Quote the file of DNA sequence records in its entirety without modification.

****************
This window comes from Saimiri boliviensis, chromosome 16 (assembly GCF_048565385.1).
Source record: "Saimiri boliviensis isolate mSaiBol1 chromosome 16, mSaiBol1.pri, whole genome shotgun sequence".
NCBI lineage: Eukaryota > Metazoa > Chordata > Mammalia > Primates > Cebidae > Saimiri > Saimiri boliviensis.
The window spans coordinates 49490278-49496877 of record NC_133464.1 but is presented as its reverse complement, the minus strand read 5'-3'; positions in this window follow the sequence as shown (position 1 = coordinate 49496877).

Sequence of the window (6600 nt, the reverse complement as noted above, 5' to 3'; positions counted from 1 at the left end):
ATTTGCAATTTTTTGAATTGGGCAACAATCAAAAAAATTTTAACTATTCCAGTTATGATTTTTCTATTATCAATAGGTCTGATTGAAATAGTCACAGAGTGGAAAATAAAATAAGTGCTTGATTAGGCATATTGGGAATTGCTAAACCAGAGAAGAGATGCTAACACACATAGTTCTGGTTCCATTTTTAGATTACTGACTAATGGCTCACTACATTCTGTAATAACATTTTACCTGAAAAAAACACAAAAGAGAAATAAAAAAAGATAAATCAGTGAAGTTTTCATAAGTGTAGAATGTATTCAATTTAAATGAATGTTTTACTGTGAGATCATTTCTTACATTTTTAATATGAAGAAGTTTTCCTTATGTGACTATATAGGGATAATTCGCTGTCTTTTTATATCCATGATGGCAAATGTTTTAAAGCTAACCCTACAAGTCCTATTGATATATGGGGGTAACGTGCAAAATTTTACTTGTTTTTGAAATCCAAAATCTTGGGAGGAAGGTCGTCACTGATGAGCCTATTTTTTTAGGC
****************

This window comes from Saimiri boliviensis, chromosome 16 (assembly GCF_048565385.1).
Source record: "Saimiri boliviensis isolate mSaiBol1 chromosome 16, mSaiBol1.pri, whole genome shotgun sequence".
NCBI lineage: Eukaryota > Metazoa > Chordata > Mammalia > Primates > Cebidae > Saimiri > Saimiri boliviensis.
The window spans coordinates 49490278-49496877 of record NC_133464.1 but is presented as its reverse complement, the minus strand read 5'-3'; positions in this window follow the sequence as shown (position 1 = coordinate 49496877).

Sequence of the window (6600 nt, the reverse complement as noted above, 5' to 3'; positions counted from 1 at the left end):
ATTTGCAATTTTTTGAATTGGGCAACAATCAAAAAAATTTTAACTATTCCAGTTATGATTTTTCTATTATCAATAGGTCTGATTGAAATAGTCACAGAGTGGAAAATAAAATAAGTGCTTGATTAGGCATATTGGGAATTGCTAAACCAGAGAAGAGATGCTAACACACATAGTTCTGGTTCCATTTTTAGATTACTGACTAATGGCTCACTACATTCTGTAATAACATTTTACCTGAAAAAAACACAAAAGAGAAATAAAAAAAGATAAATCAGTGAAGTTTTCATAAGTGTAGAATGTATTCAATTTAAATGAATGTTTTACTGTGAGATCATTTCTTACATTTTTAATATGAAGAAGTTTTCCTTATGTGACTATATAGGGATAATTCGCTGTCTTTTTATATCCATGATGGCAAATGTTTTAAAGCTAACCCTACAAGTCCTATTGATATATGGGGGTAACGTGCAAAATTTTACTTGTTTTTGAAATCCAAAATCTTGGGAGGAAGGTCGTCACTGATGAGCCTATTTTTTTAGGC